With her husband Cameron, she runs the Perthville Pantry; raising pasture-fed pork and beef and producing fresh produce from their farm just out of Bathurst, NSW. Hannah has very kindly written about how, why and what she and Cameron farm below, and after reading her words (please do!), I know you’ll all share my admiration for this awesome woman.
Alice, Tom and I recently spent the best day here in Perthville. We shared the most delicious meal I’ve had in a long time; (homemade pork sausages slow-cooked in local cider and served with cauliflower mash, recipe below), then Hannah took the kids and I for a walk to meet her beloved pigs. They were in turns; friendly, cheeky, sweet and obviously all as happy as, well… pigs in mud.
Before heading home, Hannah produced a few trays of homemade citrus gummies (recipe below), which my kids, I am ashamed to admit, fell upon like the piglets they’d just been playing with.
I drove away thinking how great would it be if her approach to raising meat – holistic, completely free-range, careful and respectful – could become more the norm. Like us with our deer, she and Cameron farm according to holistic management principles, and their pigs are of course, completely free-frange and completely loved, just as they should be!
Hannah the Farmer
Hannah, can you give us a bit of a background as to how the Perthville Pantry came to be?
Cameron (my husband) and I began to breed pigs as an enterprise so I could work on the farm full time. We were blown away with how different our genuine ‘pastured’ pork tasted and saw an opportunity to sell our product locally. We initially teamed up with Craig and Kate Turner who marketed our product through Millthorpe Free Range Farms. Craig and Kate decided to turn their energy onto other ventures so we created the brand The Perthville Pantry which encompasses our vision for living a healthy, happy and abundant life.
What about your own background, have you always worked in agriculture?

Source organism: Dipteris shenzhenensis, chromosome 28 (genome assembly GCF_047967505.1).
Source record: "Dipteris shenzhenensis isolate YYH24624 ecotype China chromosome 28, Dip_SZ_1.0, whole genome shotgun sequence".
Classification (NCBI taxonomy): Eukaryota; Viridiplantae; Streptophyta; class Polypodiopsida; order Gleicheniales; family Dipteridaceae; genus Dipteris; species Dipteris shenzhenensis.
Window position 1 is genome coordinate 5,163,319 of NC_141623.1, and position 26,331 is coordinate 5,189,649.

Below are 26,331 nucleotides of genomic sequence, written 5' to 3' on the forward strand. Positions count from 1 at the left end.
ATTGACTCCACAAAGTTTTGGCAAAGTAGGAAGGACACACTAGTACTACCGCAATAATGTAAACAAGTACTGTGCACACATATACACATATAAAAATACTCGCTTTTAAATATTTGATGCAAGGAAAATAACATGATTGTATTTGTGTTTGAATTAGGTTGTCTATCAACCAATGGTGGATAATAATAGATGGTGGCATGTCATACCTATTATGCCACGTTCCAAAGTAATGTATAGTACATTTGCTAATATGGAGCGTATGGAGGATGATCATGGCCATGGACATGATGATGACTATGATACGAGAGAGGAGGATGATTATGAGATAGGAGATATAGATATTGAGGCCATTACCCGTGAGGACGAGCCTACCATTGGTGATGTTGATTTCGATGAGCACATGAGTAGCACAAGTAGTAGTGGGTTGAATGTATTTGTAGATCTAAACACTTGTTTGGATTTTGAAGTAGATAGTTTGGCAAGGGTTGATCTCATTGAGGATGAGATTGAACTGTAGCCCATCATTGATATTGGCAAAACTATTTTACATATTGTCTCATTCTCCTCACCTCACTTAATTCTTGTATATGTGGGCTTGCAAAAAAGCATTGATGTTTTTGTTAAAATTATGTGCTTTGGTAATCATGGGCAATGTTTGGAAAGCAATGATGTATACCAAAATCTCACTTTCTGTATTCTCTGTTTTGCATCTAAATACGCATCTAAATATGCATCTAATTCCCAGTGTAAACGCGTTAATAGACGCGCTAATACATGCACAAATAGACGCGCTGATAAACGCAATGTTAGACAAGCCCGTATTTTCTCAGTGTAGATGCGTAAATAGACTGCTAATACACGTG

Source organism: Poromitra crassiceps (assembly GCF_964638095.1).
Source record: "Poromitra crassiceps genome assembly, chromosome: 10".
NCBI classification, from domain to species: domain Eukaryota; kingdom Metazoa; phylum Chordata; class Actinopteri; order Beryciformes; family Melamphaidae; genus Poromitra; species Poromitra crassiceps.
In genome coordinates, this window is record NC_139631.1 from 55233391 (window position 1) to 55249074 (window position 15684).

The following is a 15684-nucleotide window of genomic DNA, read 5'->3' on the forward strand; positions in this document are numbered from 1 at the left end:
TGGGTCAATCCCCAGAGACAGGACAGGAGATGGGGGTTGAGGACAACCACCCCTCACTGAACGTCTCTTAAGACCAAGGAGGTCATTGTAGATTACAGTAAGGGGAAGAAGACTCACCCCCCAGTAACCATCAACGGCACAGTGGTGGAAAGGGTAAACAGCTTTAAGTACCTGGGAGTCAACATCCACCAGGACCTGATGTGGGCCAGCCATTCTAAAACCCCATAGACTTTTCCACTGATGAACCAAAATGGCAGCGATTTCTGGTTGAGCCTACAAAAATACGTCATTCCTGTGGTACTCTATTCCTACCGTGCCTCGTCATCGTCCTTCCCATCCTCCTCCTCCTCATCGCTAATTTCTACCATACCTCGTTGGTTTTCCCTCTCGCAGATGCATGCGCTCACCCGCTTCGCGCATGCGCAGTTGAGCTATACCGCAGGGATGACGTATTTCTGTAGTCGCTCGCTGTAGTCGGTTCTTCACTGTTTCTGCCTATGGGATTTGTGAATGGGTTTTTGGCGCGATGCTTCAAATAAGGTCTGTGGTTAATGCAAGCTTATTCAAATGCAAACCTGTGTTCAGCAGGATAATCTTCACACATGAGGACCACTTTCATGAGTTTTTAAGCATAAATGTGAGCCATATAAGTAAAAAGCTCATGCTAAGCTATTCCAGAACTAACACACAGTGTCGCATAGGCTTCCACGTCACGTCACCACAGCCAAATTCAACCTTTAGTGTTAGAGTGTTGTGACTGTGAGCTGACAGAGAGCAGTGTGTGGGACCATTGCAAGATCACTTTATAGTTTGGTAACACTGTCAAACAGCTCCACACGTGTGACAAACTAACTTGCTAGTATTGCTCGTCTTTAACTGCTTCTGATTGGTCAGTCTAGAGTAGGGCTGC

I grew up on my family property where we produced Merino wool and prime lambs. I studied agriculture in high school and went on to study a Bachelor of Science in Agriculture at the University of Sydney. Before taking the leap to work full time with my husband, I worked for NSW Farmers’ Association and the Royal Agricultural Society. My husband has always worked on his family farm producing grass-fed beef.
What are you guys working towards at the Perthville Pantry? What do you dream of it becoming and meaning to you and your customers?
We want our business to reflect our passions and to create abundance socially and environmentally. We value practices which promote the regeneration of the landscape and in turn provide nutrient dense produce for our customers. We want to share what we learn along the way.
You mentioned you have an interest in permaculture and holistic farming, how do you think these two principles can work together on your farm?
I see many parallels between permaculture design and holistic management. Both focus on observation, monitoring, working with nature rather than treating one thing in isolation. I find this thought process empowering and use both frameworks to plan for the future and to make daily decisions.
Please tell us about the pigs; how you raise them. And how and why they produce such beautiful pork!
Our customers often note that our pork tastes very different to what they are used to. The difference is that our pigs are ‘pastured pigs’ which means they have access to fresh pasture their whole life. They have the freedom to be mischievous and playful, eat a diverse diet, get out in the sunshine and wallow at their leisure. We do not use chemicals or artificial fertilisers and instead focus on the health of the soil and the pasture which in turn leads to healthy and happy pigs!
What are five lessons/resources/insights you’d share with young farmers like yourself, who are thinking about starting a branded meat or small agribusiness themselves?
- Determine your passion and build an enterprise around that. It’s a joy to work if you love what you do.
- Think big and question mainstream wisdom. Do your own research.
- Back yourself. Forget about what you think others think of you. You can stand tall if you stay true to your own values.
- Write down your dreams and aspirations. You’ll be amazed at what comes to fruition.
- Continue to learn. Read, attend courses and network.
Who/what inspires you?
I have drawn inspiration from a range of courses, books and experts in the field of regenerative and biological agriculture and the more I learn, the more there is to learn! I like to surround myself with positive, proactive and happy people.